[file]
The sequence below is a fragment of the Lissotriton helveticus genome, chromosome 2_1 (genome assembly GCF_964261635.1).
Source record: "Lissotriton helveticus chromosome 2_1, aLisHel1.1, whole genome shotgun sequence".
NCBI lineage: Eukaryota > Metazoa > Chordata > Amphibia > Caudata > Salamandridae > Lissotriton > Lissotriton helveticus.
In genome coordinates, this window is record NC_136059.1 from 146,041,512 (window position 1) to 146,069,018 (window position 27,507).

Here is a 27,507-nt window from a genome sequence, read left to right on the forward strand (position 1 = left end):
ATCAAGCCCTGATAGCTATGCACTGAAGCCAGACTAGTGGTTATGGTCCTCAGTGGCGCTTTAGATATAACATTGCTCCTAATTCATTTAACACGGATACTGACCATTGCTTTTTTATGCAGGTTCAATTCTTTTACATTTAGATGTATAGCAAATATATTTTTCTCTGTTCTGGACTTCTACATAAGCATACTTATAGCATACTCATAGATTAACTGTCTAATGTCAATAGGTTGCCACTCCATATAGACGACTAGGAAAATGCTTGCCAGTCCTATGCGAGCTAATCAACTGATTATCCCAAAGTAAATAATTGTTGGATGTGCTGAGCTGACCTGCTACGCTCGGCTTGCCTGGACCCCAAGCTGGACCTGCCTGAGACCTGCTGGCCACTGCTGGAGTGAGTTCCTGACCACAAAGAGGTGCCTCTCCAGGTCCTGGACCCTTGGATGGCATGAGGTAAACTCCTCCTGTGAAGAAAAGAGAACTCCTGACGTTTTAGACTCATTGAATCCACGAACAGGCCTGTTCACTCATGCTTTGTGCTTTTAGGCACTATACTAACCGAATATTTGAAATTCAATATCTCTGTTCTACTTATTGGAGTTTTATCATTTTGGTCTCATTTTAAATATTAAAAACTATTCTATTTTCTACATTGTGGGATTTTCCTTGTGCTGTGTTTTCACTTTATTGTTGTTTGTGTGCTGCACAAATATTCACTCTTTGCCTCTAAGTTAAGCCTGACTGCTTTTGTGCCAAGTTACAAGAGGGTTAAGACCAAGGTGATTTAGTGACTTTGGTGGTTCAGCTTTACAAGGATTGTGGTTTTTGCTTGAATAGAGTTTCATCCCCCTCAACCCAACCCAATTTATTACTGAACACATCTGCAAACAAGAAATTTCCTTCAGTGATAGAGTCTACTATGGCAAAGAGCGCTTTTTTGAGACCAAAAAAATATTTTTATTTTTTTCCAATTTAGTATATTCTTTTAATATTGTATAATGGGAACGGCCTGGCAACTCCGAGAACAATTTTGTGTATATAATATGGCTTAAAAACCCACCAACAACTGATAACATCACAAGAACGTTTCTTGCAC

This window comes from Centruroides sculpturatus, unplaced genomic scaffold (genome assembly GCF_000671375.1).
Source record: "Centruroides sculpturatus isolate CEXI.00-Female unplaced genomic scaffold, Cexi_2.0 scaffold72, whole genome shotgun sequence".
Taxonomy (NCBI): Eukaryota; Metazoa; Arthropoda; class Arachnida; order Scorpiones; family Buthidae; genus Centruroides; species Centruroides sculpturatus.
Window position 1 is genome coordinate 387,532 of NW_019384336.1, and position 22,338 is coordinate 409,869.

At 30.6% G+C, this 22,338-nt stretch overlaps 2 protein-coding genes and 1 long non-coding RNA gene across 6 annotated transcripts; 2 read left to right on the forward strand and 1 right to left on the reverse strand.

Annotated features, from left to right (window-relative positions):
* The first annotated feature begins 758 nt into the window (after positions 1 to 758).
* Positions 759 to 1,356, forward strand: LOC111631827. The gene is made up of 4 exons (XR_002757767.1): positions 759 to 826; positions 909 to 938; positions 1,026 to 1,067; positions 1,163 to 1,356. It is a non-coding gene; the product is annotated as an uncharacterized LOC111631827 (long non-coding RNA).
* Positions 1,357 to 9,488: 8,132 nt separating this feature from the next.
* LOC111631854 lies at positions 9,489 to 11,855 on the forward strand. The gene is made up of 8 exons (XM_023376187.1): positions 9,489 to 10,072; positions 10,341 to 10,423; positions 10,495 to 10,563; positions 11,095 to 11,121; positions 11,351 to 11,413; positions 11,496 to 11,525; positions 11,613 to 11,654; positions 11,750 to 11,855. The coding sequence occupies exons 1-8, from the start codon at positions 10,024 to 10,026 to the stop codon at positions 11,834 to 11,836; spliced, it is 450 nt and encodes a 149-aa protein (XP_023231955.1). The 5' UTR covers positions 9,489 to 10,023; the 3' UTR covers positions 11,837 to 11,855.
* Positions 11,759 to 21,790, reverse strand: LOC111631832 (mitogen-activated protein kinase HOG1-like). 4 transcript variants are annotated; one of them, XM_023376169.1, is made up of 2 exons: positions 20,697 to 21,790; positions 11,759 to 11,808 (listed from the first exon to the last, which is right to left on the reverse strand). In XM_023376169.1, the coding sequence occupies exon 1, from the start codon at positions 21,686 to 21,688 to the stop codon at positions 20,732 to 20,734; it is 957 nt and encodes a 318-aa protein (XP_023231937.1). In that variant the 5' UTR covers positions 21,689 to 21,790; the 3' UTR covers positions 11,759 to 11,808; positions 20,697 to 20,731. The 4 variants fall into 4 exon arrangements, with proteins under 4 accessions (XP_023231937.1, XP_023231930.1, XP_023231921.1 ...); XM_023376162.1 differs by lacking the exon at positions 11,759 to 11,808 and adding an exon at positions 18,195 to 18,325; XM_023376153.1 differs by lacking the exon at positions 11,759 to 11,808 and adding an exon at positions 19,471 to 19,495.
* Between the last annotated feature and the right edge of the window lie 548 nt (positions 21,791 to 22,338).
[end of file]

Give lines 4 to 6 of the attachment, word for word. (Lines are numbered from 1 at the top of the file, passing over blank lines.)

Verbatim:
In genome coordinates, this window is record NC_136059.1 from 146,041,512 (window position 1) to 146,069,018 (window position 27,507).

Here is a 27,507-nt window from a genome sequence, read left to right on the forward strand (position 1 = left end):
ATCAAGCCCTGATAGCTATGCACTGAAGCCAGACTAGTGGTTATGGTCCTCAGTGGCGCTTTAGATATAACATTGCTCCTAATTCATTTAACACGGATACTGACCATTGCTTTTTTATGCAGGTTCAATTCTTTTACATTTAGATGTATAGCAAATATATTTTTCTCTGTTCTGGACTTCTACATAAGCATACTTATAGCATACTCATAGATTAACTGTCTAATGTCAATAGGTTGCCACTCCATATAGACGACTAGGAAAATGCTTGCCAGTCCTATGCGAGCTAATCAACTGATTATCCCAAAGTAAATAATTGTTGGATGTGCTGAGCTGACCTGCTACGCTCGGCTTGCCTGGACCCCAAGCTGGACCTGCCTGAGACCTGCTGGCCACTGCTGGAGTGAGTTCCTGACCACAAAGAGGTGCCTCTCCAGGTCCTGGACCCTTGGATGGCATGAGGTAAACTCCTCCTGTGAAGAAAAGAGAACTCCTGACGTTTTAGACTCATTGAATCCACGAACAGGCCTGTTCACTCATGCTTTGTGCTTTTAGGCACTATACTAACCGAATATTTGAAATTCAATATCTCTGTTCTACTTATTGGAGTTTTATCATTTTGGTCTCATTTTAAATATTAAAAACTATTCTATTTTCTACATTGTGGGATTTTCCTTGTGCTGTGTTTTCACTTTATTGTTGTTTGTGTGCTGCACAAATATTCACTCTTTGCCTCTAAGTTAAGCCTGACTGCTTTTGTGCCAAGTTACAAGAGGGTTAAGACCAAGGTGATTTAGTGACTTTGGTGGTTCAGCTTTACAAGGATTGTGGTTTTTGCTTGAATAGAGTTTCATCCCCCTCAACCCAACCCAATTTATTACTGAACACATCTGCAAACAAGAAATTTCCTTCAGTGATAGAGTCTACTATGGCAAAGAGCGCTTTTTTGAGACCAAAAAAATATTTTTATTTTTTTCCAATTTAGTATATTCTTTTAATATTGTATAATGGGAACGGCCTGGCAACTCCGAGAACAATTTTGTGTATATAATATGGCTTAAAAACCCACCAACAACTGATAACATCACAAGAACGTTTCTTGCAC